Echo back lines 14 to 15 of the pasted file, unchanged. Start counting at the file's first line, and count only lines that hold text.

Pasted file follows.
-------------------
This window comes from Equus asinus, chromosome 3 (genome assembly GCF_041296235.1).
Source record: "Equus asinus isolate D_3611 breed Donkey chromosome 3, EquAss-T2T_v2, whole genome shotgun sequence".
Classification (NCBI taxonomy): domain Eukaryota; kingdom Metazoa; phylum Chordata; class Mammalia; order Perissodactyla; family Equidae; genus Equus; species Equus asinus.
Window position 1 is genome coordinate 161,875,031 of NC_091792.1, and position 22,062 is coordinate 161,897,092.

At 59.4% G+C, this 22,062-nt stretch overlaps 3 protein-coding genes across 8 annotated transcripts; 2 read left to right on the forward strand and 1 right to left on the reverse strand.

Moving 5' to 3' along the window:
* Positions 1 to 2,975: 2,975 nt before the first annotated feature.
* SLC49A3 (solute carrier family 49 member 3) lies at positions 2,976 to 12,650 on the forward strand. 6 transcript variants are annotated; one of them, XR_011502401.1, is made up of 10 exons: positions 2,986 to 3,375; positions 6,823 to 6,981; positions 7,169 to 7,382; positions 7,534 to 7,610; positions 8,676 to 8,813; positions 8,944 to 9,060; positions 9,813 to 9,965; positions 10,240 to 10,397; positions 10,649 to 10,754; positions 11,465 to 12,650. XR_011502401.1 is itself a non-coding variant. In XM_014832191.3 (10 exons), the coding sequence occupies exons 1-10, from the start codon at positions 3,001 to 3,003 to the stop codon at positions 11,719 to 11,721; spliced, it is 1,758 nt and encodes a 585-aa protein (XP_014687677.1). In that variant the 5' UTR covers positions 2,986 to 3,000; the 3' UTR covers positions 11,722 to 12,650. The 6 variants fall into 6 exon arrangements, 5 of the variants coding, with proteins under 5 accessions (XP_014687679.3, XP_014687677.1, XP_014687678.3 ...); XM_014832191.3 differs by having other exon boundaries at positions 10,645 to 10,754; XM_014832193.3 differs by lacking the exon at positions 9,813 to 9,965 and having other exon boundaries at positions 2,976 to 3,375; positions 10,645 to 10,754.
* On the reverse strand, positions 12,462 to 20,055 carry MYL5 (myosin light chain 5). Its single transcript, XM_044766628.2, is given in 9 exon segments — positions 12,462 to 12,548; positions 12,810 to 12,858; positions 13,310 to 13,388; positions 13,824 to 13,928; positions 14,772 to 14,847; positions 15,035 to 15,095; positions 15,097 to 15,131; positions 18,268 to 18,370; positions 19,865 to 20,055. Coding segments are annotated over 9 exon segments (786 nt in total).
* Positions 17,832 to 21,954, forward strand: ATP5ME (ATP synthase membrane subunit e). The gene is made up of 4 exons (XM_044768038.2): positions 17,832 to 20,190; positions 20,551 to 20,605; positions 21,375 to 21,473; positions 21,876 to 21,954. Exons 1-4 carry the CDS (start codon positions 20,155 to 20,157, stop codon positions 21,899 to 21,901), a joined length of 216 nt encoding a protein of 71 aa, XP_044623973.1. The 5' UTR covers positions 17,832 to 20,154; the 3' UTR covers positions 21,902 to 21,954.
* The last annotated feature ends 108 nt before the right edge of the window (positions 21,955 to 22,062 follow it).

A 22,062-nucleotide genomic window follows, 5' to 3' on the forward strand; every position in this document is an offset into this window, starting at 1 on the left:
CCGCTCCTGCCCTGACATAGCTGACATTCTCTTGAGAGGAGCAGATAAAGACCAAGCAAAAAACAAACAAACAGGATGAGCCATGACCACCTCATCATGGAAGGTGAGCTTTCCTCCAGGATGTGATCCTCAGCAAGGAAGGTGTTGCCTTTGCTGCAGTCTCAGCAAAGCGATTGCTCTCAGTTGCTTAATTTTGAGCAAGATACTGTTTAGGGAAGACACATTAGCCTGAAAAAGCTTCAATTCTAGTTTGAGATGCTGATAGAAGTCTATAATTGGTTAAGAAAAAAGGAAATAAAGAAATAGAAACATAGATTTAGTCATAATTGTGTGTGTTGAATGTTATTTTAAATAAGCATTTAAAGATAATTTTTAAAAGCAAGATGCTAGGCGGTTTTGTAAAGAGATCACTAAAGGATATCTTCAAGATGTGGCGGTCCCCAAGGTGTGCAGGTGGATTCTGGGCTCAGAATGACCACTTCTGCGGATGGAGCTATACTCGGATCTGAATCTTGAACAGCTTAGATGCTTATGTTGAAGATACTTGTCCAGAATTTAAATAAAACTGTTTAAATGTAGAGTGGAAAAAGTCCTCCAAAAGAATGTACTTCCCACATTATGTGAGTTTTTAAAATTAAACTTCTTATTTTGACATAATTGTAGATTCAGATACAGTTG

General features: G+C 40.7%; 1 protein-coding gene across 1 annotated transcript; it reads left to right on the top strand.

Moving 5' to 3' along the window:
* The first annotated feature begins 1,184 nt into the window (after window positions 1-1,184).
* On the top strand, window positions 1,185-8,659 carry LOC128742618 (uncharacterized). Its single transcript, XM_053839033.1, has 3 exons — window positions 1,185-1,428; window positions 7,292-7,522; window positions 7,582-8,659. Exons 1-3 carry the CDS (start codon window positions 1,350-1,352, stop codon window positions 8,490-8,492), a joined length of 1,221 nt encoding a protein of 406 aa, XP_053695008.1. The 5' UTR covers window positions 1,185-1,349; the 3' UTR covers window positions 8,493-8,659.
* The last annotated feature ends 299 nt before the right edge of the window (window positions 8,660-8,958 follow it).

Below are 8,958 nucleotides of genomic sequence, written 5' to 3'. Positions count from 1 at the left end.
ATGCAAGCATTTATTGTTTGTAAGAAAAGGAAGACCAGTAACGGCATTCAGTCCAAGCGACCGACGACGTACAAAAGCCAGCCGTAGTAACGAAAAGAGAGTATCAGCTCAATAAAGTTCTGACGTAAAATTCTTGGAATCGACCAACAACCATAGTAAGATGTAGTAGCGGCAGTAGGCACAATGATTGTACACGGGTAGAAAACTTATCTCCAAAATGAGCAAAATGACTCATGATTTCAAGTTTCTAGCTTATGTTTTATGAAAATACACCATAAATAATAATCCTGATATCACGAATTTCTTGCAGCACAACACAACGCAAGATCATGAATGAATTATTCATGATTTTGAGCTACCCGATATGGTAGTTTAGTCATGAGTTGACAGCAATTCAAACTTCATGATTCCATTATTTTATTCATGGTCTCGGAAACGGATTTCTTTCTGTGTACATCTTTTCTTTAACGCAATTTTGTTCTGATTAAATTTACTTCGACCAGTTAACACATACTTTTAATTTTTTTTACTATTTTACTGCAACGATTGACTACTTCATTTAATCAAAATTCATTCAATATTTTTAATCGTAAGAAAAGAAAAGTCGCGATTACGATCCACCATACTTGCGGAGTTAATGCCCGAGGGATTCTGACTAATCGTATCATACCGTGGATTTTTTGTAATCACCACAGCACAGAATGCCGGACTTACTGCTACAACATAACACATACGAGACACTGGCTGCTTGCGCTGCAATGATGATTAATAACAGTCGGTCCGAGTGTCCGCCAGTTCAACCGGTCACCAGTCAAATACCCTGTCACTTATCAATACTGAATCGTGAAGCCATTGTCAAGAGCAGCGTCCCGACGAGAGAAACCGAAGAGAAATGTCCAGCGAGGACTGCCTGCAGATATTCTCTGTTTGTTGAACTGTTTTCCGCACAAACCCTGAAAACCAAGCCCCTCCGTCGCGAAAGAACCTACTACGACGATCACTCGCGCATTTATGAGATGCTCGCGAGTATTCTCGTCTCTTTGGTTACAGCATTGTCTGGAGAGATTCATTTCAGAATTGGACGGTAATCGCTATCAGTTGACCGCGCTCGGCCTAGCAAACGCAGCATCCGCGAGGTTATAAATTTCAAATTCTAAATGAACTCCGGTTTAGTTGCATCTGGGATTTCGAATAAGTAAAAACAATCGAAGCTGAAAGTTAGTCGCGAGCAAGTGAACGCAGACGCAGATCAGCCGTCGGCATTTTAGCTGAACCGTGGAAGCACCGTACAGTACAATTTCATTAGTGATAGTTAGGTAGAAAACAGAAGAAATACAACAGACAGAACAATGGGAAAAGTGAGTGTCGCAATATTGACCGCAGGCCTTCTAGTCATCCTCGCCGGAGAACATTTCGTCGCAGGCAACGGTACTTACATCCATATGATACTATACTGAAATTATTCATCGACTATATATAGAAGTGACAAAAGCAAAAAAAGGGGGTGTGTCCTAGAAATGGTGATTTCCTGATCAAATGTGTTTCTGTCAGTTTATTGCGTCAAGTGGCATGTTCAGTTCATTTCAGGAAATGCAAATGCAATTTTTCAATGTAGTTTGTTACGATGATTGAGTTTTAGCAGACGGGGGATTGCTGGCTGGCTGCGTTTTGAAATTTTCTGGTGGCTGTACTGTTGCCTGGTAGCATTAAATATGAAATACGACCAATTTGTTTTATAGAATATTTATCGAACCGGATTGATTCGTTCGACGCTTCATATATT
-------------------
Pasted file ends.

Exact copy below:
General features: G+C 40.7%; 1 protein-coding gene across 1 annotated transcript; it reads left to right on the top strand.

Moving 5' to 3' along the window: